VHP Safety Basics

A research technician enters a freshly decontaminated sterilization room to prepare or collect implements for research procedures. Almost immediately her nose and throat feel a tingling irritation, then she begins coughing and feeling a shortness of breath. In a few minutes she begins experiencing a stinging sensation on her skin, and her eyes are watering and burning to the point that seeing is difficult. She is trying to find the door to get out and thinking that she didn’t see or smell anything out of the ordinary upon entering the room. What went wrong?

Vapor phase hydrogen peroxide decontamination technology is relatively new, having been available since 1991.1 Vaporized hydrogen peroxide (VHP), or hydrogen peroxide vapor (HPV), is gaining popularity, and we are seeing rapid expansion of its use in everything from biological safety cabinets to animal rooms. In fact, HPV is challenging formaldehyde, a widely used sterilizing agent with many associated hazards, as the sterilizing agent of choice, and you can easily find information on its use for equipment decontamination, its efficacy and material compatibility, and some of the pros and cons of HPV compared to formaldehyde.

Most of us have heard of hydrogen peroxide and probably purchased it occasionally at the local pharmacy. Maybe your mom used it to clean out a small wound, cut, or scrape when you were a child. The commonly sold over-the-counter (OTC) product is typically a 3 percent aqueous solution of hydrogen peroxide. The product used in vapor phase hydrogen peroxide decontamination is much more potent. Solutions used in typical VHP decontamination processes contains more than 30 percent hydrogen peroxide, or at least 10 times more than the OTC product. The concentrated hydrogen peroxide is vaporized in self-contained portable generators using proprietary and patented methods. These generators are available from a couple of different companies and in several configurations depending on the size of the room or equipment to be decontaminated. Most applications involve sterile manufacturing and/or packaging of pharmaceuticals or medical devices; the VHP generators are relatively small and operate in a closed-loop system. The goal here is to prevent contamination of products by environmental microorganisms.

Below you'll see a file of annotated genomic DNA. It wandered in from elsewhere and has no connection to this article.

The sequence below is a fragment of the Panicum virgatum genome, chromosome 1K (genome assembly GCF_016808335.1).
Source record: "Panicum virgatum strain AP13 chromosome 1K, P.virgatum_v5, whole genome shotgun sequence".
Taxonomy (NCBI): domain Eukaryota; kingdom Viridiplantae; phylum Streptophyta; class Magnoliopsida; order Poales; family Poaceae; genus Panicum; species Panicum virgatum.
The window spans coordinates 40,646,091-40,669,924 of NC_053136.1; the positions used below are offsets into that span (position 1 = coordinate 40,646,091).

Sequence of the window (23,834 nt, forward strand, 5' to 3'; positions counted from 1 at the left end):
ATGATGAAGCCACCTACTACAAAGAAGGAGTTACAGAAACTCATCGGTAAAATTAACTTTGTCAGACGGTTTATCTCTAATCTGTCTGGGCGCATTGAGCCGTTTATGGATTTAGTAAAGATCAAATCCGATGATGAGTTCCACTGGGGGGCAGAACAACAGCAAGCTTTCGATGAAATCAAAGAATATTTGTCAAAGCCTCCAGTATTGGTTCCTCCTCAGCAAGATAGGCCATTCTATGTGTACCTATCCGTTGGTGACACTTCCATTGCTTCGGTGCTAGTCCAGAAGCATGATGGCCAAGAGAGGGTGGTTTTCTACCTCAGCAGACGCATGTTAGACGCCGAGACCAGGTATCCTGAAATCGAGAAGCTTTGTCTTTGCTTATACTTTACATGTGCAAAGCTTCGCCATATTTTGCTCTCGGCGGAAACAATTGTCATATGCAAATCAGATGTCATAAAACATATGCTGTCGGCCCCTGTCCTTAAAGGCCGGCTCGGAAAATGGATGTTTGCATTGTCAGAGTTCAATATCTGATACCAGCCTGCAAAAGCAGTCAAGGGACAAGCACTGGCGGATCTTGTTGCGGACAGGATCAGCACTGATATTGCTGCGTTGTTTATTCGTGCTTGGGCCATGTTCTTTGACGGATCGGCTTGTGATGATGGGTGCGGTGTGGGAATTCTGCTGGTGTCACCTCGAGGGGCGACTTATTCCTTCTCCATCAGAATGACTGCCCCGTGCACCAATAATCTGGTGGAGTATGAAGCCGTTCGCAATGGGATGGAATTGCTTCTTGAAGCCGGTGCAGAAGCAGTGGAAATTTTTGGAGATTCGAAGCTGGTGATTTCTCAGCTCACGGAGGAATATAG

Research applications can run the gamut from decontaminating tools or equipment before removal from biological safety level 3 or 4 laboratories to entire rooms. Work usually involves pathogens, and the primary concerns are to protect the researchers and to prevent cross-contamination between experiments. Reduction of environmental microbial contamination can also be targeted in the case of care and breeding of specific pathogen-free animals. When large rooms are decontaminated, the ventilation system is used to maintain the desired pressure balance and to aid in the decontamination cycle. Usually the fresh air makeup is shut off, and in many cases the air handling system is used at the end of the cycle to flush out the room. Regardless of the configuration and construction materials used, the room must be well sealed during decontamination to prevent exposure of workers in adjacent areas.

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